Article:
November 1, 2019

HIV Vaccine Design Strategy Shows Promise in Proof-of-Principle Tests

Research published in Science could be applied beyond HIV to other diseases.

HIV A new vaccine candidate (green and blue) that binds to precursors of HIV broadly neutralizing antibodies (tan) has promise as the first stage of an HIV vaccine. Image: Scripps Research

A collaborative team of scientists, including IAVI researchers, has made a successful proof-of-principle demonstration of an advanced HIV vaccine strategy—an approach that could also be applied to other infectious diseases.

The team, led by scientists at Scripps Research, included scientists from IAVI, the Ragon Institute of Massachusetts General Hospital, MIT and Harvard University; and the La Jolla Institute for Immunology. Their research was published in Science on October 31, 2019.

The new vaccine strategy aims to stimulate B cells of the immune system to produce broadly neutralizing antibodies (bnAbs) against HIV. These special antibodies are capable of neutralizing many different strains of the fast-mutating virus by binding to important yet difficult-to-access regions of the virus surface that don’t vary much from strain to strain.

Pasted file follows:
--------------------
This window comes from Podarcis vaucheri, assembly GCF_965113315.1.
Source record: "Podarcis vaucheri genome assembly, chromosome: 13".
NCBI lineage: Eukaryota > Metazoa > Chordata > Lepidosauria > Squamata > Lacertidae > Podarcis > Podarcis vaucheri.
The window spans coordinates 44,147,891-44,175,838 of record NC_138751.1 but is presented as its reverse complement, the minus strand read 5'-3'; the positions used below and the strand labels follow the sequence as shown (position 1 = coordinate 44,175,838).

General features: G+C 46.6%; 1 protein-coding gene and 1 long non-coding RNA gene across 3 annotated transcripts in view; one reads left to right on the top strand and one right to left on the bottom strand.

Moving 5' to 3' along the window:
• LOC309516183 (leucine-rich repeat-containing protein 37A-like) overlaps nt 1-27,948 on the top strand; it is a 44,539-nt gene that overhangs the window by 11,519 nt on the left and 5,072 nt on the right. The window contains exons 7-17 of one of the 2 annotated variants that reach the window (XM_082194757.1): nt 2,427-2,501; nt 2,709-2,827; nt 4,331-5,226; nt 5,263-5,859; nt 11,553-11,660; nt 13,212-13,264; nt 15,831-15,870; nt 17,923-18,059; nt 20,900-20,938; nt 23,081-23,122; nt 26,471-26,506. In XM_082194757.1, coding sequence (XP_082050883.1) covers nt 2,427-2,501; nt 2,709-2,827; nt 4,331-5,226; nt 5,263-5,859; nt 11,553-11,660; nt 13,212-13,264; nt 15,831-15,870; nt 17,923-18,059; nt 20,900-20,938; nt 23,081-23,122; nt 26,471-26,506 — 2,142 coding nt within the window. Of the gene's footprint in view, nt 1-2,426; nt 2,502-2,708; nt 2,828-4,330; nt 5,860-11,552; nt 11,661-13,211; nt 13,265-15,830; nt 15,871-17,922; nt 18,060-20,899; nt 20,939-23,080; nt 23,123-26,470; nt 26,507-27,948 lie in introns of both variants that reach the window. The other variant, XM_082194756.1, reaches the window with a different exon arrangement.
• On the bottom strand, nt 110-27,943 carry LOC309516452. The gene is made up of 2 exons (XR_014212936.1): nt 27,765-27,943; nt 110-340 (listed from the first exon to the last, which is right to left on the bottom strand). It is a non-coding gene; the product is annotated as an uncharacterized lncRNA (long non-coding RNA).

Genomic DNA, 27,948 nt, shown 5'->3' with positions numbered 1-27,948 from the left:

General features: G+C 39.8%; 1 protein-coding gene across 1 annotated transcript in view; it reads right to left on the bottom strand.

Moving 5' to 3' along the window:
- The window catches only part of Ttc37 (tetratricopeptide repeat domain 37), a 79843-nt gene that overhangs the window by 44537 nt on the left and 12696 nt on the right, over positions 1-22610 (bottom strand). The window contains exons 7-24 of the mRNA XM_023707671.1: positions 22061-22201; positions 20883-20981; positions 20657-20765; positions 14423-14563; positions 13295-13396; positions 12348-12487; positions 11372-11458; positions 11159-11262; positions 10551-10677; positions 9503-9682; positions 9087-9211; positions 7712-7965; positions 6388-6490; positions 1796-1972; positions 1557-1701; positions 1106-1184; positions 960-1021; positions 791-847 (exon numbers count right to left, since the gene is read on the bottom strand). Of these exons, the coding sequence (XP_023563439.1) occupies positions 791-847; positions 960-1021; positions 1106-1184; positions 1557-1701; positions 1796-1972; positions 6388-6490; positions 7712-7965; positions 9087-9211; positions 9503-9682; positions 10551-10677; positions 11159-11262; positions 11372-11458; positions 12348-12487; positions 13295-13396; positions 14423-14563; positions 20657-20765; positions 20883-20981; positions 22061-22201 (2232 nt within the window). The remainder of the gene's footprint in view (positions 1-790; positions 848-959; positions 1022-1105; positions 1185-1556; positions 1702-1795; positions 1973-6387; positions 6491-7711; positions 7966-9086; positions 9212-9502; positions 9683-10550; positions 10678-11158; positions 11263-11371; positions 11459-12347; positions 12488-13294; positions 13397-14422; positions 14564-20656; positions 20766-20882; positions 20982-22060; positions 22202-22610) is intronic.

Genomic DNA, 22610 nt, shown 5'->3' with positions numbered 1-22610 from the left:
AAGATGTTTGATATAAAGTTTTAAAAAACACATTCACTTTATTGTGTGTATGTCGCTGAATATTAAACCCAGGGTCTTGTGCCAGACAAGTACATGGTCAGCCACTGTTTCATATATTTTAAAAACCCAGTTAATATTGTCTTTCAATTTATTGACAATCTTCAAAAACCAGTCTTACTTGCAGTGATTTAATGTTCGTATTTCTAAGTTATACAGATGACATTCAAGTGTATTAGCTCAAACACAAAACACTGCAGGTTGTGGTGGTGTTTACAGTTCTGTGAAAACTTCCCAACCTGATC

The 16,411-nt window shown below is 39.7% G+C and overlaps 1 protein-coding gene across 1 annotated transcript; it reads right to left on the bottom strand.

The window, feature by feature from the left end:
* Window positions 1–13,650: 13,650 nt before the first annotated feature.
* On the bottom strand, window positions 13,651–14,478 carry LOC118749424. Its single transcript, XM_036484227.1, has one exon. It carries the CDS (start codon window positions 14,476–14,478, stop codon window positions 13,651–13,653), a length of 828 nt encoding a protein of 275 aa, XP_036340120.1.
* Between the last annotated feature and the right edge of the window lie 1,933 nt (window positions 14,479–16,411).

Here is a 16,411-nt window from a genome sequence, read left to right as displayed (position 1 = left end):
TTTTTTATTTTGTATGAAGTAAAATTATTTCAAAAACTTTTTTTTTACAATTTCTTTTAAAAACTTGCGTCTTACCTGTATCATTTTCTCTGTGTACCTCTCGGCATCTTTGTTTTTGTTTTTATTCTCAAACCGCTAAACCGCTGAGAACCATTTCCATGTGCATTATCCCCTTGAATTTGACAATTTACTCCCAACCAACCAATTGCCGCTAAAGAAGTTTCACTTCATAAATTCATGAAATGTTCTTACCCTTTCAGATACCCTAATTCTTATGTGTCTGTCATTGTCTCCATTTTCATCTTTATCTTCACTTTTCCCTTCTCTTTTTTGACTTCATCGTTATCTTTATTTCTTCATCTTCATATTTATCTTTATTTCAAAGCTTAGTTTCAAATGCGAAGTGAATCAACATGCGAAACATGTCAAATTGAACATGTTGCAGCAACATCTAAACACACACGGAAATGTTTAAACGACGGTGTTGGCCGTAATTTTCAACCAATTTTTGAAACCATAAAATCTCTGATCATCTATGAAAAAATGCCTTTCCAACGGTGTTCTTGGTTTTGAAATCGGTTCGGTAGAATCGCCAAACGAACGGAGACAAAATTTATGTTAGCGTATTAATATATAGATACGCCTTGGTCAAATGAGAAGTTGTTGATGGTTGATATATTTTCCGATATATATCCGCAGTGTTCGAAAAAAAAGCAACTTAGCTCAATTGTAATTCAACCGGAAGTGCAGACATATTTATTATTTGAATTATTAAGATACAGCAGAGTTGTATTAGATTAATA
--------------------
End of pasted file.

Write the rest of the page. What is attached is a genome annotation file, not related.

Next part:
Based on a concept called germline targeting, this novel strategy could potentially provide protection against the millions of different strains of the virus circulating globally. Achieving this goal has so far been elusive; no HIV vaccine candidate has been shown to induce a protective bnAb response in humans.

William Schief, Ph.D., at Scripps Research and IAVI’s Neutralizing Antibody Center, and his colleagues previously demonstrated a germline-targeting strategy for one special case: a bnAb that attaches to HIV in an unusual way. The new approach works for a class of antibodies that grip their targets via a much more common mechanism. Analyses performed in the study indicate that the approach could also be applied to vaccines for other pathogens such as influenza virus, dengue virus, Zika virus, hepatitis C virus, and the plasmodium that causes malaria.

Much of IAVI’s work on HIV antibody discovery and related immunogen design is made possible by the generous support of the American people through the United States Agency for International Development (USAID).

Read more about the study.